A Humbled Pos(t)er

As a martial artist, I’m nothing special (err… probably not as a wizard either, come to think of it). This is something I think about in a sober frame of mind. I consciously think of my limitations — not obsessively, as some self-esteem issue, but so that I am aware of what I am capable of and where I can develop and grow as a person. This thought process is why I like effective self-deprecating humor because, when done effectively, it actually reveals the person’s self-awareness and comfort within that awareness. A person aware of — and comfortable with, their own limitations is socially attractive.

Now, in society, a lot of people think martial arts means something other than it does. To describe them objectively, martial arts are mostly an aerobic method of maximizing body efficiency in movement, balance and physical contact (not violence). This kind of training leaves out a lot of emotional, environmental and sociological variables that are involved in real conflict and violence. Controlled sparring, even at fairly high levels of physical contact and danger of injury, is still radically different than sudden violence in any other situation. Most of us should be wise to this by now; it’s Animal MacYoung 101!

To use an analogy: sparring is like jamming on guitar with your friend, whereas real conflict/combat is playing a live concert. You can certainly get really good at jamming with your friend and gain high levels of ability, but when playing a concert there are so many variables that could mess up your show and mess with your confidence and performance: the electronic equipment, the crowd, the venue, the way your bandmates perform, your physical or mental health, your actual preparedness with the material being performed, and so on. And because of all those variables, each concert is different in it’s own way. The stuff you practiced with your friend is only a sized portion of the concert, but it is the part over which you have the most immediate or consistent control.

When around people who are more learned on a conversational subject, it is courteous to defer a temporary conversational authority to that person. But in certain situations, such as people who are irresponsibly physically violent or sexually manipulative, it’s better to abandon the situation or confront it. These are people who are seeking to establish complete control over the situation at hand — it’s a bullying control mechanism.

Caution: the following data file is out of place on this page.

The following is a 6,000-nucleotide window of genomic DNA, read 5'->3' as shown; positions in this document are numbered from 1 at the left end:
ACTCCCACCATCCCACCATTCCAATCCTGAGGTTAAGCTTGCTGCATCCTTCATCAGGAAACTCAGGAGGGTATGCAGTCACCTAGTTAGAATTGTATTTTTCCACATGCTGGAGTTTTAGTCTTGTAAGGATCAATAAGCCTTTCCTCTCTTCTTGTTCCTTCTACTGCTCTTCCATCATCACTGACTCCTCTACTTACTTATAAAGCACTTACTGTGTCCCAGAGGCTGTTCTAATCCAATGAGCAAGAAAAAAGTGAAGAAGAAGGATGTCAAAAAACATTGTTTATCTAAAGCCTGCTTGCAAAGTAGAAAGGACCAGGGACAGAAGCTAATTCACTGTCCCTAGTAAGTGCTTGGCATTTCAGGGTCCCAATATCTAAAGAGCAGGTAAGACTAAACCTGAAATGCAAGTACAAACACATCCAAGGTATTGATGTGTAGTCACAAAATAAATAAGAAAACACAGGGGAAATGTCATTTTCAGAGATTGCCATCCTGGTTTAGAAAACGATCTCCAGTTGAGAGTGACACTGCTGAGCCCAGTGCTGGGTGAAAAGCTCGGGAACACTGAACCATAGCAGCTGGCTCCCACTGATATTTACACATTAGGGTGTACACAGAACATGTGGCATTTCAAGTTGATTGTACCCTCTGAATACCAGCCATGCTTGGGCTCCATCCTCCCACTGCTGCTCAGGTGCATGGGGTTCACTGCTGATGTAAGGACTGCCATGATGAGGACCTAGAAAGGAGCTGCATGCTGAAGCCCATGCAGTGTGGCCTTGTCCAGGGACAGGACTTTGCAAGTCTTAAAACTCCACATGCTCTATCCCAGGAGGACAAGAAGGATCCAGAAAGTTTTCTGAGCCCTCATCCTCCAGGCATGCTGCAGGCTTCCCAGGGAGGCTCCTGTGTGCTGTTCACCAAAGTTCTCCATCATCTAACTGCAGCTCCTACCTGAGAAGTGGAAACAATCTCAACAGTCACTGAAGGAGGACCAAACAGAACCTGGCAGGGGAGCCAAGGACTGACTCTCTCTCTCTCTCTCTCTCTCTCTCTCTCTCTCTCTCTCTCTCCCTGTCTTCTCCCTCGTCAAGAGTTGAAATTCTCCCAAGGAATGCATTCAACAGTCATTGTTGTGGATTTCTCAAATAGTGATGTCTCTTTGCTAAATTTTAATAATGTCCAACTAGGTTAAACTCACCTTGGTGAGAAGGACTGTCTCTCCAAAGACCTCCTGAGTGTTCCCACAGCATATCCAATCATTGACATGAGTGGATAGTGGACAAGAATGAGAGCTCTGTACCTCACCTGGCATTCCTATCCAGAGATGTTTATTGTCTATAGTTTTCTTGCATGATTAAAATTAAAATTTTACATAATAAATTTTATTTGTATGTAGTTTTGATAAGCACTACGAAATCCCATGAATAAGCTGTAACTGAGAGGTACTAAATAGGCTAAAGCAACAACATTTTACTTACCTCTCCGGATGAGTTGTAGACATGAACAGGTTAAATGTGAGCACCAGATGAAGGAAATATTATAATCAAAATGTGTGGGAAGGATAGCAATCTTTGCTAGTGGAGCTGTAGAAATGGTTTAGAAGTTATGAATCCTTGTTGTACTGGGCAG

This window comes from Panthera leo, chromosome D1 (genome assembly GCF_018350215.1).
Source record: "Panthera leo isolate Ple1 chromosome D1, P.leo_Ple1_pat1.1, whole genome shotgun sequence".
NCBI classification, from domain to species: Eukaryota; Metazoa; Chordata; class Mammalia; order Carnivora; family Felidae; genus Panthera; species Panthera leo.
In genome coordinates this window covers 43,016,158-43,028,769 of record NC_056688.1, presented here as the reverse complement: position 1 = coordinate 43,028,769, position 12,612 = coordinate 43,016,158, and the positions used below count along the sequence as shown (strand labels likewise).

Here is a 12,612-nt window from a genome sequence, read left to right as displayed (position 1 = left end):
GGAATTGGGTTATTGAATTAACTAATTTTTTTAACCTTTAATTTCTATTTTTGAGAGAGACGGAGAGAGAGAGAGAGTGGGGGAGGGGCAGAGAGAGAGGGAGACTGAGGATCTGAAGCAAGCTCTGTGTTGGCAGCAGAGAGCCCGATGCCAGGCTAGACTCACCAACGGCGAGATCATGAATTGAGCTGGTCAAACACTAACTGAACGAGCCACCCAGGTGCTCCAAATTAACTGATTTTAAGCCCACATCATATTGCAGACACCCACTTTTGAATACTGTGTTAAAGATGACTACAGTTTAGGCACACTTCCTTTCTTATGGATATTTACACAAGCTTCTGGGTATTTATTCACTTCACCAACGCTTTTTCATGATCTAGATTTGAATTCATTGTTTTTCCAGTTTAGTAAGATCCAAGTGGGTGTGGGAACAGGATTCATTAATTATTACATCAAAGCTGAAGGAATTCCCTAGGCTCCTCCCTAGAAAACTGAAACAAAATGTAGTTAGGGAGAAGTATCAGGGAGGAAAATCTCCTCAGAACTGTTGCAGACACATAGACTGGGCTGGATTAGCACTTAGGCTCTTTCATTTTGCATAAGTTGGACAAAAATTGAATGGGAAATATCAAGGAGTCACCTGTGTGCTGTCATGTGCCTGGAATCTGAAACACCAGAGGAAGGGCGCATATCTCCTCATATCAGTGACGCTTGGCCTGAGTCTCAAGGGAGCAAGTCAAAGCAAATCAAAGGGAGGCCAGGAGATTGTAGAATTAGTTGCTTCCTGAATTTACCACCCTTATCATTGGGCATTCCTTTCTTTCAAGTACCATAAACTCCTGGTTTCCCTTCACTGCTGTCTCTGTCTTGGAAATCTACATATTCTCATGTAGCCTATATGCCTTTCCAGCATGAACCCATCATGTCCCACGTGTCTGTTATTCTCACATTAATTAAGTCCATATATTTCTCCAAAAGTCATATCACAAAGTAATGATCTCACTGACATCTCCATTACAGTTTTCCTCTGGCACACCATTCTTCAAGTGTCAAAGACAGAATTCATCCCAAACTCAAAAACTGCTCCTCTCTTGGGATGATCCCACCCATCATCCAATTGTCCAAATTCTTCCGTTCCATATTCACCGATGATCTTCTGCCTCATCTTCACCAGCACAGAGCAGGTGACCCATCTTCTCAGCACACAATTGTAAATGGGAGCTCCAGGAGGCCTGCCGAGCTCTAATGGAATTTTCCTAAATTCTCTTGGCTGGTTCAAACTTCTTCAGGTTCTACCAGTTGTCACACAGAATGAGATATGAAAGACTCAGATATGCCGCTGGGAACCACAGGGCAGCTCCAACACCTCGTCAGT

I know people who are violent criminals who, out of their own insecurities, need to blatantly establish their imposing physical dominance over every social environment they are in. They will not become involved in a social environment unless they feel they are the supreme physical dominant (not to mention such people feel it necessary to receive a vocal affirmation from others). These people are dangerous, because inevitably their irresponsibility and narcissism will lead to a situation in which their fragile psychological needs will engage in violent activity and override the group’s safety. For instance, such a person would be an ineffective bodyguard or soldier because their personal issues mean they would engage in violence at the wrong times and for the wrong reasons.

One important thing to learn in life is humility. Religions and martial arts groups parrot on about how important humility is, but don’t give a full explanation of the subject, while also ironically expecting an inappropriate amount of subservience from the individual. Humility is simply being subservient to those who deserve your respect and walking away from those who do not (this in lieu of confrontation). Subservience is feigning much personal responsibility, whereas arrogance often creates the exact kind of violent criminal I mention above. This approach includes dealing with your own teacher(s) sometimes. If someone insists on being “right” or dominant in a situation, you have three choices: you walk away, you confront them, or you submit to their authority. Teachers are certainly to be socially deferred to within the realm of their expertise, but as soon as someone seeks to dominate your position outside of the area you have agreed to allow them authority — it’s time to confront it or walk away.

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